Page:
One thing Chrome beats Samsung Internet for is cross-platform bookmarks. Since there is no desktop equivalent for Samsung’s app, you are forced to configure from scratch or use Google Chrome’s Samsung Internet Extension to import your Chrome bookmarks on desktop to Samsung Internet on mobile. I’ve done this successfully, but it’s not the most elegant solution – new bookmarks added to the desktop don’t sync automatically, forcing you to re-import manually. So, you should always rely on Chrome in some ways if you want full sync between devices.

Chrome has simpler bookmark syncing, but if you use Samsung Internet on your phone and tablet, you can sync bookmarks, passwords, and everything in between if you sign in with Samsung Cloud.

Chrome also has a built-in “easy mode” in the app that lets you save browsing data whenever possible, which is good if you have a low data plan. Samsung Internet lacks this which means you will have to go to your phone’s data settings to find any kind of data saver feature.

Smarter than your average

If you explore the “useful features” of Samsung Internet, you will find what is promised. The app has autoplay videos by default, an option for advanced video controls, an option to move the scroll bar to the left or hide it completely, a QR code scanner option and a toggle for opening link in other applications. Add to that the easy scaling of text and the ability to display tabs under the address bar and you’re faced with a clean browser that offers a lot more customization than Chrome. Ironic, then, that the app’s default search engine is Google, but you can change it to DuckDuckGo, Bing, Baidu, or Yahoo! Xtra if you really want to live in the wild west of search results. There is also an option to add more search engines.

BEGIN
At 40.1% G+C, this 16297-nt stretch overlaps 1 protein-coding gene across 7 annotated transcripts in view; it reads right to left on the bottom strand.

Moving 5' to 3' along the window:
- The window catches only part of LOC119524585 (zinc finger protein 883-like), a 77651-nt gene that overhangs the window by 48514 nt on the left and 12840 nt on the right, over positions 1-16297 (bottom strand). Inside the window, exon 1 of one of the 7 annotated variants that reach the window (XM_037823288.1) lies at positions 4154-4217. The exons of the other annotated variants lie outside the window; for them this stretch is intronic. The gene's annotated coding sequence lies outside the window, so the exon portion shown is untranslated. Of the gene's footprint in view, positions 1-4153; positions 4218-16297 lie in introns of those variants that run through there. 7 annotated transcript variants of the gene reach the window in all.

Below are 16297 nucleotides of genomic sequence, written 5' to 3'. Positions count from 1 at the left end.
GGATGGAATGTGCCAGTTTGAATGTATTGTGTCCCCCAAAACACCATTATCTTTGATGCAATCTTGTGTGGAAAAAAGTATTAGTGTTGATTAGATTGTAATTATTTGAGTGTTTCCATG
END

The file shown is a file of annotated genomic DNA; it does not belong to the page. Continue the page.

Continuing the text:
The application is also quick and easy in my experience. This is of course subjective, and I’m not saying Chrome is slow, but on my Galaxy S21 Ultra, but Samsung Internet is more responsive and opens links from Twitter and other apps when set as the default browser .

Chrome is no slouch, however, and if you’ve got a Pixel (or any Android phone for that matter) you might find it hard to justify using anything other than Google’s browser. , and it’s good. This isn’t a “ditch Chrome” ultimatum, but the benefits of Samsung’s alternative are obvious.

You might read this and think that Samsung Internet seems too complicated a browsing experience, and you might be right if this is just not the way you use your Android devices or if you prefer not to use the products. Samsung. Chrome is a well-oiled machine these days, but it’s surprisingly basic on mobile, and if you want more browser customization, then Samsung Internet has a clear advantage, even if it gets you working for it at first. After setup, it becomes a smooth, good looking, high performance Android browser that I have grown used to using on my phones through Chrome.

Google Chrome and Samsung Internet have both received many updates and new features since this article was first published. With that in mind, this article has been updated with new screenshots and edited to reflect current browser competition.